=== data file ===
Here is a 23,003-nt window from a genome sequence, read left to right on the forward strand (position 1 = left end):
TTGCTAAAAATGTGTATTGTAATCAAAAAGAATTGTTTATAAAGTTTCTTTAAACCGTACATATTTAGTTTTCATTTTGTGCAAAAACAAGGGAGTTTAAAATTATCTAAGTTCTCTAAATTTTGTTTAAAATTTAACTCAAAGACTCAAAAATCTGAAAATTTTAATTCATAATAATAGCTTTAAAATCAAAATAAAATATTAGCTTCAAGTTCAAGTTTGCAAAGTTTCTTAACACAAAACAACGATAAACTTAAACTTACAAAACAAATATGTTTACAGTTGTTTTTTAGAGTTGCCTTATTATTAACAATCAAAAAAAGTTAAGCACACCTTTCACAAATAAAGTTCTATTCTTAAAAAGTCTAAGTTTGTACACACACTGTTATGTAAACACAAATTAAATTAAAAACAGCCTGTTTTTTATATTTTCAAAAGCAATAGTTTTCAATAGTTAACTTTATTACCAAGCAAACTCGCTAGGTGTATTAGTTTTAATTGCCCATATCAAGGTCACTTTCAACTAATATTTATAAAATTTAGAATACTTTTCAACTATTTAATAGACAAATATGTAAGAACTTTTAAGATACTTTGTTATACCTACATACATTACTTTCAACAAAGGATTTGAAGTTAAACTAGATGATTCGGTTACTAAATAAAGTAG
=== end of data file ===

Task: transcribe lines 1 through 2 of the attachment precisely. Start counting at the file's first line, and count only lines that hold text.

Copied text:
Here is a 23,003-nt window from a genome sequence, read left to right on the forward strand (position 1 = left end):
TTGCTAAAAATGTGTATTGTAATCAAAAAGAATTGTTTATAAAGTTTCTTTAAACCGTACATATTTAGTTTTCATTTTGTGCAAAAACAAGGGAGTTTAAAATTATCTAAGTTCTCTAAATTTTGTTTAAAATTTAACTCAAAGACTCAAAAATCTGAAAATTTTAATTCATAATAATAGCTTTAAAATCAAAATAAAATATTAGCTTCAAGTTCAAGTTTGCAAAGTTTCTTAACACAAAACAACGATAAACTTAAACTTACAAAACAAATATGTTTACAGTTGTTTTTTAGAGTTGCCTTATTATTAACAATCAAAAAAAGTTAAGCACACCTTTCACAAATAAAGTTCTATTCTTAAAAAGTCTAAGTTTGTACACACACTGTTATGTAAACACAAATTAAATTAAAAACAGCCTGTTTTTTATATTTTCAAAAGCAATAGTTTTCAATAGTTAACTTTATTACCAAGCAAACTCGCTAGGTGTATTAGTTTTAATTGCCCATATCAAGGTCACTTTCAACTAATATTTATAAAATTTAGAATACTTTTCAACTATTTAATAGACAAATATGTAAGAACTTTTAAGATACTTTGTTATACCTACATACATTACTTTCAACAAAGGATTTGAAGTTAAACTAGATGATTCGGTTACTAAATAAAGTAG